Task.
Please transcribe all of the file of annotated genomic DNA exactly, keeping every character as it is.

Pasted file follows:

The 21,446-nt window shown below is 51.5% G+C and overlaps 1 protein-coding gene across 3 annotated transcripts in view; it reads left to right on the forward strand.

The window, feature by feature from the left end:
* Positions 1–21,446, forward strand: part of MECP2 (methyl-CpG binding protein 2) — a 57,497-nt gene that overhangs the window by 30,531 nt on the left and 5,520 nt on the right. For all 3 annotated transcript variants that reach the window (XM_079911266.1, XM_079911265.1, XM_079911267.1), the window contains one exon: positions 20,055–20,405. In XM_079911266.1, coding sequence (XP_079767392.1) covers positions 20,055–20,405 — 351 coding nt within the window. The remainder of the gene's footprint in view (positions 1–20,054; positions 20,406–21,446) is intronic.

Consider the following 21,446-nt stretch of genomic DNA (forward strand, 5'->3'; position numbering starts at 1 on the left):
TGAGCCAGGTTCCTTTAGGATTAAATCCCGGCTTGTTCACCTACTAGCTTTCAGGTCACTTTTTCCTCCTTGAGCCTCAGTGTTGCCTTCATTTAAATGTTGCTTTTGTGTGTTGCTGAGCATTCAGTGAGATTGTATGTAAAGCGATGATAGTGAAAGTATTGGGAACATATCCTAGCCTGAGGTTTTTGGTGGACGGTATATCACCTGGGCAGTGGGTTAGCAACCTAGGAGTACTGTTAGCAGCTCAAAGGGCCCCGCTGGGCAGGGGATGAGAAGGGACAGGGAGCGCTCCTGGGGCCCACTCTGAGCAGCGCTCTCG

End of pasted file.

The 21,446-nt window shown below is 51.5% G+C and overlaps 1 protein-coding gene across 3 annotated transcripts in view; it reads left to right on the forward strand.

The window, feature by feature from the left end:
* Positions 1–21,446, forward strand: part of MECP2 (methyl-CpG binding protein 2) — a 57,497-nt gene that overhangs the window by 30,531 nt on the left and 5,520 nt on the right. For all 3 annotated transcript variants that reach the window (XM_079911266.1, XM_079911265.1, XM_079911267.1), the window contains one exon: positions 20,055–20,405. In XM_079911266.1, coding sequence (XP_079767392.1) covers positions 20,055–20,405 — 351 coding nt within the window. The remainder of the gene's footprint in view (positions 1–20,054; positions 20,406–21,446) is intronic.

Consider the following 21,446-nt stretch of genomic DNA (forward strand, 5'->3'; position numbering starts at 1 on the left):
TGAGCCAGGTTCCTTTAGGATTAAATCCCGGCTTGTTCACCTACTAGCTTTCAGGTCACTTTTTCCTCCTTGAGCCTCAGTGTTGCCTTCATTTAAATGTTGCTTTTGTGTGTTGCTGAGCATTCAGTGAGATTGTATGTAAAGCGATGATAGTGAAAGTATTGGGAACATATCCTAGCCTGAGGTTTTTGGTGGACGGTATATCACCTGGGCAGTGGGTTAGCAACCTAGGAGTACTGTTAGCAGCTCAAAGGGCCCCGCTGGGCAGGGGATGAGAAGGGACAGGGAGCGCTCCTGGGGCCCACTCTGAGCAGCGCTCTCG